Vaccines are -without a doubt- a hallmark of some of the greatest public health successess in the history of medicine. Smallpox is a great example.
Measles- which can make one ill with a full recovery- or dead in a few days- is nearly non-existant now. Tetanus- diptheria- these are advances that
have truly helped people immensely.
There is a problem, now, however, with how vaccines are made and preserved, and how they are augmented.
Adjuvants ares added to all vaccines (used to be aluminum derivitives)- they are now oil-based products that are added to boost the immune response to
a small amount of antigenic material to which you body creates antibodies. The problem with adjuvants now is that they mimic a lot of natural oils
and fatty acids in the body- so a vaccine can cause hyper-immunity- and consequently, autoimmune diseases, as the very antibodies to flu, for example,
also react to the adjuvant, and they attack cell membranes, nerve myelin, etc.
I used to take the flu vaccine- but I no longer do so. Nor will I take any vaccine-ever- unless I will absolutely die if I refuse it- even then,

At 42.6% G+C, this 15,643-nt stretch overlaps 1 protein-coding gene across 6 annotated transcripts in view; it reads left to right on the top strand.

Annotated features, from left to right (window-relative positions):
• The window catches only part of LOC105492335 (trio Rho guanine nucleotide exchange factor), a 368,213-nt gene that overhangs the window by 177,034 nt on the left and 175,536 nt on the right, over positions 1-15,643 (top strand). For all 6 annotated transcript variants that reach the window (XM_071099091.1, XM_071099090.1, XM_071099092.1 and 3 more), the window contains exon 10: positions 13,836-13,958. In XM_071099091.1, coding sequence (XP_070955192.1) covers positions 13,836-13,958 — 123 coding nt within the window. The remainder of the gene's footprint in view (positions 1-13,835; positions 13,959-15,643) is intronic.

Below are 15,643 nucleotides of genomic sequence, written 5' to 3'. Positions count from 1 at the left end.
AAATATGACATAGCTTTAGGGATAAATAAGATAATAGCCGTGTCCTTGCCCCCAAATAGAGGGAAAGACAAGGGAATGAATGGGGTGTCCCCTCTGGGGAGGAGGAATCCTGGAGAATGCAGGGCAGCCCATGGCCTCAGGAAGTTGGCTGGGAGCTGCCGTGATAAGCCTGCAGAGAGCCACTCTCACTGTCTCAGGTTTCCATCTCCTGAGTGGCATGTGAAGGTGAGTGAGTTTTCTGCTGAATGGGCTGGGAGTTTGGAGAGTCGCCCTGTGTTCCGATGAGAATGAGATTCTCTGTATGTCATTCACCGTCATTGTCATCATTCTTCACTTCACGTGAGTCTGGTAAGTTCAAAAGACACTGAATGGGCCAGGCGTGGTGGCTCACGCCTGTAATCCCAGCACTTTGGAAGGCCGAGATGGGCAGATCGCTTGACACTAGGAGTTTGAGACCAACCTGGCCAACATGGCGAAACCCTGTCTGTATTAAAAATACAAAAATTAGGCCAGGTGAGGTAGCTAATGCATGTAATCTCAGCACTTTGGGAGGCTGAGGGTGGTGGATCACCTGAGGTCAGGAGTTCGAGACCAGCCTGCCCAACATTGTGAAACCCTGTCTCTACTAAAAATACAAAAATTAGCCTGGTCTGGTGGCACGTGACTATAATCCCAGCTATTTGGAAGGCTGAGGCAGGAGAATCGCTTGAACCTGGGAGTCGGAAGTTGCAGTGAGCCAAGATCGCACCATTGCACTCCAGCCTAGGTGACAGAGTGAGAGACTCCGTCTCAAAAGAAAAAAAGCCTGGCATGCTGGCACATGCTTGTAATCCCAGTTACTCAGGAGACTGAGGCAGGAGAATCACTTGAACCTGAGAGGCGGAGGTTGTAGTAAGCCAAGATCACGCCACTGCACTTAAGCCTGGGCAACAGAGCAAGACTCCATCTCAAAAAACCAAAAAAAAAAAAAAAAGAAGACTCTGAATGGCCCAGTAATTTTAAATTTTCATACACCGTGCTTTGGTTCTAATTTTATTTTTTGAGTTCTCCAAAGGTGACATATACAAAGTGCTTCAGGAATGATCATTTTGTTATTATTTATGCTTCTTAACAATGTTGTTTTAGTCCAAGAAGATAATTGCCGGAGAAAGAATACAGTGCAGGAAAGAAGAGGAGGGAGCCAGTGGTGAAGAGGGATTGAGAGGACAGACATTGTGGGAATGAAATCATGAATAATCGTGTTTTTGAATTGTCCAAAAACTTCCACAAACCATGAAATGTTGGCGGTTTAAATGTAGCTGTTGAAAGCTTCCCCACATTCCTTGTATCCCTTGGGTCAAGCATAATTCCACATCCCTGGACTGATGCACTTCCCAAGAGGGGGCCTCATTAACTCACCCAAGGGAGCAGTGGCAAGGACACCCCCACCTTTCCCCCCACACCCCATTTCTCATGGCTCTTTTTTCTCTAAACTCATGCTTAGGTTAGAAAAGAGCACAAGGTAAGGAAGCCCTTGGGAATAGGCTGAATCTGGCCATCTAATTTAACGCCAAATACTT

I'll look for alternatives.
Add all of the presevatives in the vaccines, such as mercury, MSG, proteins from the eggs in which they are created, etc., and many people can have a
very negative reaction.
The H1N1 vaccine made by GSK will contain an adjuvant called AS03- Google it. You don't want it injected into your body.
If, however, the risk of flu infection is so great for you that the risk/benefit ratio is in favor of being vaccinated- do what is best for your own
body. My mom has severe asthma- flu could kill her. She takes the vaccine annually, and the risks from the vaccine are less than the risks of flu.
It depends on your specific medical needs. If it's not critical to you- think twice before taking it- or at least until you research it
Wish you all the best health
edited for typos
[edit on 24-5-2009 by CultureD]